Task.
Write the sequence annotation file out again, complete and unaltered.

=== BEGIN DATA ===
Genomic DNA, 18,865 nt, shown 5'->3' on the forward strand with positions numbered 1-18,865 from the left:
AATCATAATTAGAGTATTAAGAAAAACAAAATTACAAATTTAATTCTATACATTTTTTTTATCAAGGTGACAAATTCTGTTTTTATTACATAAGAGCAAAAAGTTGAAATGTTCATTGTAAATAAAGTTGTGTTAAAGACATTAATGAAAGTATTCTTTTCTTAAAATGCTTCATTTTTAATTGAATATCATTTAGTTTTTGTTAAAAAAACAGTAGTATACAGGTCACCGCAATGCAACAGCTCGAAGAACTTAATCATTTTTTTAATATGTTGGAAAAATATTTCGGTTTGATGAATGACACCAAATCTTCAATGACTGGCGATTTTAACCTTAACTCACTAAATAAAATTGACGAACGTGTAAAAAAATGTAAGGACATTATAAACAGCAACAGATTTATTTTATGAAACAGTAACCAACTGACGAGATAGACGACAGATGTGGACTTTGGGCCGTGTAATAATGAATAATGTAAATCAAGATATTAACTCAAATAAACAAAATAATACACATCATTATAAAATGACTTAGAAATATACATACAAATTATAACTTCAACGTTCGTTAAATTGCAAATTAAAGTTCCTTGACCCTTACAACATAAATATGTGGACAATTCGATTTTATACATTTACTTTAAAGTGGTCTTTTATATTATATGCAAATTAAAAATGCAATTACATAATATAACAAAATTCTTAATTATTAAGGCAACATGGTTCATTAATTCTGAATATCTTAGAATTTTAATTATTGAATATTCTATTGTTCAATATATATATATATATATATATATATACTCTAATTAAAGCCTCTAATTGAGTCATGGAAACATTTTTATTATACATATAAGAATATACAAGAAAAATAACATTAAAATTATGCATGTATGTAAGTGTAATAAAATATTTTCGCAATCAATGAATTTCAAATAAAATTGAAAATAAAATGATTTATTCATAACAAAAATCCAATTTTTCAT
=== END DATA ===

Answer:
Genomic DNA, 18,865 nt, shown 5'->3' on the forward strand with positions numbered 1-18,865 from the left:
AATCATAATTAGAGTATTAAGAAAAACAAAATTACAAATTTAATTCTATACATTTTTTTTATCAAGGTGACAAATTCTGTTTTTATTACATAAGAGCAAAAAGTTGAAATGTTCATTGTAAATAAAGTTGTGTTAAAGACATTAATGAAAGTATTCTTTTCTTAAAATGCTTCATTTTTAATTGAATATCATTTAGTTTTTGTTAAAAAAACAGTAGTATACAGGTCACCGCAATGCAACAGCTCGAAGAACTTAATCATTTTTTTAATATGTTGGAAAAATATTTCGGTTTGATGAATGACACCAAATCTTCAATGACTGGCGATTTTAACCTTAACTCACTAAATAAAATTGACGAACGTGTAAAAAAATGTAAGGACATTATAAACAGCAACAGATTTATTTTATGAAACAGTAACCAACTGACGAGATAGACGACAGATGTGGACTTTGGGCCGTGTAATAATGAATAATGTAAATCAAGATATTAACTCAAATAAACAAAATAATACACATCATTATAAAATGACTTAGAAATATACATACAAATTATAACTTCAACGTTCGTTAAATTGCAAATTAAAGTTCCTTGACCCTTACAACATAAATATGTGGACAATTCGATTTTATACATTTACTTTAAAGTGGTCTTTTATATTATATGCAAATTAAAAATGCAATTACATAATATAACAAAATTCTTAATTATTAAGGCAACATGGTTCATTAATTCTGAATATCTTAGAATTTTAATTATTGAATATTCTATTGTTCAATATATATATATATATATATATATATACTCTAATTAAAGCCTCTAATTGAGTCATGGAAACATTTTTATTATACATATAAGAATATACAAGAAAAATAACATTAAAATTATGCATGTATGTAAGTGTAATAAAATATTTTCGCAATCAATGAATTTCAAATAAAATTGAAAATAAAATGATTTATTCATAACAAAAATCCAATTTTTCAT